It was 1:45 p.m. when Dr. Makhoul made a hurried entrance into my cubicle.  He checked the notes Brenda had left for him in my computerized chart. That’s when he said it. “Ms. Marla, you are a phenomenal patient.  I’m impressed with how well you are tolerating the treatments.”  (You and me both, Dr. Mak.)  He noticed the mention of tachycardia in Brenda’s notes and said it’s a side effect of the treatment and that my heart rate “should” return to normal after the treatments are completed, which is anticipated to be another 2 ½ months.  I can certainly deal with that along with the night sweats, insomnia and chemo brain.  He did ask how I was sleeping and I had to admit that I wasn’t.  He told me to take two lorazepam tablets right before bedtime.  Fortunately, Dr. Mak prescribed the anti-anxiety meds prior to my first treatment, so I already had them on hand.

It was now time to check the size of the tumor.  He pulled out his handy-dandy caliper-like contraption and began to measure the mass.  He looked at me then back at the caliper.  “It’s down to 3.8 centimeters,” he told me excitedly. “This is great, just great,” my magician of a doctor told me.  “I want to reiterate that you truly are a phenomenal patient.” (I wanted to flippantly tell him that I bet he said that to all the girls, but I couldn’t. I truly did want to be as phenomenal as he kept telling me I was.)  “We’re on our way,” he said as he signed my chemo orders and sent me downstairs for treatment three.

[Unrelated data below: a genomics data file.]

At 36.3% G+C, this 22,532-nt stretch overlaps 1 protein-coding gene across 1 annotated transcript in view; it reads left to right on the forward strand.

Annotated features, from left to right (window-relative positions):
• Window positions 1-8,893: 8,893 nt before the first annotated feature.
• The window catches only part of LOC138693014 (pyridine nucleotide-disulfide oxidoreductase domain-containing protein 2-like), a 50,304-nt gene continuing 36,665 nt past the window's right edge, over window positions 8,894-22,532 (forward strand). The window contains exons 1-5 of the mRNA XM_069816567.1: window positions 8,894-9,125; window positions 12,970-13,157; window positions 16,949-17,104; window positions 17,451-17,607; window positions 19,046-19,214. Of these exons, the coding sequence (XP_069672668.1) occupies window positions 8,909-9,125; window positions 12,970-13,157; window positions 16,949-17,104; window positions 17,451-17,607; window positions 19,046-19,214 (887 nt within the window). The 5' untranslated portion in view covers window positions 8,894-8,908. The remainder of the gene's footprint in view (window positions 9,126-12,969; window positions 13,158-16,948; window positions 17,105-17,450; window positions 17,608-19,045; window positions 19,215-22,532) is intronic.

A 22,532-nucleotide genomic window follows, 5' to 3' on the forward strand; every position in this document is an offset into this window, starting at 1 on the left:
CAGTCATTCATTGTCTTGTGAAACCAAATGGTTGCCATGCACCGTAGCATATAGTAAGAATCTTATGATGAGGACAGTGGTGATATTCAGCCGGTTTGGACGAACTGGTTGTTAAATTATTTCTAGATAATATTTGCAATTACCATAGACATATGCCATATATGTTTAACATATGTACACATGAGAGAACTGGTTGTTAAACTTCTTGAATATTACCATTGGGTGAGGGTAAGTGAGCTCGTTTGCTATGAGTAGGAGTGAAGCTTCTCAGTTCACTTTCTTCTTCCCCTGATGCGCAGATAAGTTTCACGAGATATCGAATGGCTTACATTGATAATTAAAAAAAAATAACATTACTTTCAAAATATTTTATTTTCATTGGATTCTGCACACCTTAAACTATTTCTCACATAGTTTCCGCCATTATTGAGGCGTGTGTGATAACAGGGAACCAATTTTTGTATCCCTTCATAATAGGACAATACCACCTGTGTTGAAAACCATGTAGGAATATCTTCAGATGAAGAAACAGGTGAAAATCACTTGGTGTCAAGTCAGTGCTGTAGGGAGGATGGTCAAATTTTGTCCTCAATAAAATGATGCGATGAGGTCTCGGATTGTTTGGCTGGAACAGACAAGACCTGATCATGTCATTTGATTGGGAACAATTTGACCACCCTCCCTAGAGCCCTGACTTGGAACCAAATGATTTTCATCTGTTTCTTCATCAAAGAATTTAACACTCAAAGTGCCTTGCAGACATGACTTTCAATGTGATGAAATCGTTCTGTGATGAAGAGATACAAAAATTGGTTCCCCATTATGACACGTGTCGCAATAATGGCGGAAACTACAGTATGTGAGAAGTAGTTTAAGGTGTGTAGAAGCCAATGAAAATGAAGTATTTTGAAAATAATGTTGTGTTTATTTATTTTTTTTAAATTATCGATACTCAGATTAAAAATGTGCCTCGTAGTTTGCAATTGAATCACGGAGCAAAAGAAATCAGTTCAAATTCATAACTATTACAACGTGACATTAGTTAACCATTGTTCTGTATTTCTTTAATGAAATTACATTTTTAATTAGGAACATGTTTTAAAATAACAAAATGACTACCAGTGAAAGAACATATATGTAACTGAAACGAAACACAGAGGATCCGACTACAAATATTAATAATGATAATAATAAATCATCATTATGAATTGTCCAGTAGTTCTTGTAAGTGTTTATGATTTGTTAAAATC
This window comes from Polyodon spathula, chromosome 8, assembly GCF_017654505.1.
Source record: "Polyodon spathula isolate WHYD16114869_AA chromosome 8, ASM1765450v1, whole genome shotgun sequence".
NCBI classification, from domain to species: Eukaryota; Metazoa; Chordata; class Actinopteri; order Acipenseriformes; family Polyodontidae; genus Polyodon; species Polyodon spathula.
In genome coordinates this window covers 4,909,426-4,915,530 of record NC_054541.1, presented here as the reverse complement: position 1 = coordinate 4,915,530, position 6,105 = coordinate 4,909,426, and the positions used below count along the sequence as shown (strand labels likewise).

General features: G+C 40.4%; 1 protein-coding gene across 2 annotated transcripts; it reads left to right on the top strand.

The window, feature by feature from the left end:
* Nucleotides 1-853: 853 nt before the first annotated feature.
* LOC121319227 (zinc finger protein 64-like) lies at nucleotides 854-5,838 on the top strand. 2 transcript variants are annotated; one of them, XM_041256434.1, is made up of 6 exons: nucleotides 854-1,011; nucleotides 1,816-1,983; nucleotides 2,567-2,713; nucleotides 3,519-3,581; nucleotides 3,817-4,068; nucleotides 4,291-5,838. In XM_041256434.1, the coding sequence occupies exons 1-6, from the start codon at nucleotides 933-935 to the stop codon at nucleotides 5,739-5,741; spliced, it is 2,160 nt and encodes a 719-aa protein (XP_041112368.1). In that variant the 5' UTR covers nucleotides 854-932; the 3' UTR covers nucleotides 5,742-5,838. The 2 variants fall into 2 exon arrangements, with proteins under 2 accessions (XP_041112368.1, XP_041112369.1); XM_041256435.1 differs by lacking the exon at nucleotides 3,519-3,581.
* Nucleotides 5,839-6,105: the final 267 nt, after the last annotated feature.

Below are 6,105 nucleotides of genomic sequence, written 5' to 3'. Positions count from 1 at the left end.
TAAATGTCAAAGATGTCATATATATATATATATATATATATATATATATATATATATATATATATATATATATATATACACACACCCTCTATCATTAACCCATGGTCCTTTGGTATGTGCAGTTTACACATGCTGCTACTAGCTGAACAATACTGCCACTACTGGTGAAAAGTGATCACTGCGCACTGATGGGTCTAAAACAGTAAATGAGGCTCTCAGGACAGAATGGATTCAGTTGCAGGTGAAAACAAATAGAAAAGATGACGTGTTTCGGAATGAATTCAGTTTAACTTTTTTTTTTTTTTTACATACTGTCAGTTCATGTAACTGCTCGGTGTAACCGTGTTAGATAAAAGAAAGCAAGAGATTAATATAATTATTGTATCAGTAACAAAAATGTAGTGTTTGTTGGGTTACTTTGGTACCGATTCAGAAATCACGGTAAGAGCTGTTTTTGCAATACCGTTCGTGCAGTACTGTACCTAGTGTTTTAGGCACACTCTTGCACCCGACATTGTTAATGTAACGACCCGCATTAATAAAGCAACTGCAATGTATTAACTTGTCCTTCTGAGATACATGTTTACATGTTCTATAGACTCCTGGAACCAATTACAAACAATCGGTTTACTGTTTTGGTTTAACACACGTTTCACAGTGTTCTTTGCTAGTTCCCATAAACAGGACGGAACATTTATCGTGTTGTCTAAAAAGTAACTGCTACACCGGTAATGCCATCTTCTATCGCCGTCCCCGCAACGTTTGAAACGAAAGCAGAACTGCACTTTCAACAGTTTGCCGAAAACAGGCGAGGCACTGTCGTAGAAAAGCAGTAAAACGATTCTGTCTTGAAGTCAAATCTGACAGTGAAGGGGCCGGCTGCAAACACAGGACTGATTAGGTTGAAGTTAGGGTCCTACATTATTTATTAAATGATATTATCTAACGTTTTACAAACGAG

Because my chemo team recommends eating a snack before chemo, Marion, Carolyn and I stopped by the WPR Cancer Institute cafeteria for something to tide us over until dinner time. We arrived in the infusion center and it had cleared out considerably since the late morning hours.  Only a few minutes had passed when my name was called.  Carolyn and I made our way to the assigned recliner in the infusion room.  I settled into the chair and made myself as comfortable as possible.  Carolyn was sitting in the visitor chair beside me so she could see everything that was happening.  And, then he approached…Mr. Nurse Ratched was going to be my nurse.  I had made a bet with Carolyn that he would say something about my hair and/or wig first thing and he didn’t disappoint me.  “I really like the wig,” he said.  What had gotten into him over the past two weeks?  Was it because there was someone different sitting beside me?  He was actually being empathetic.  Hmmm.  I was suspect. 
My brother, Marion Crider
He quickly hooked me up to the red, adriamycin as usual and allowed it to drip faster than I remembered.  I could feel the cold, red toxin as it made its way from the hanging bag to my port.  As soon as it hit my system, I could sense the nasty, metallic taste on the back of my tongue.  I quickly grabbed a piece of gum to counteract the bitterness.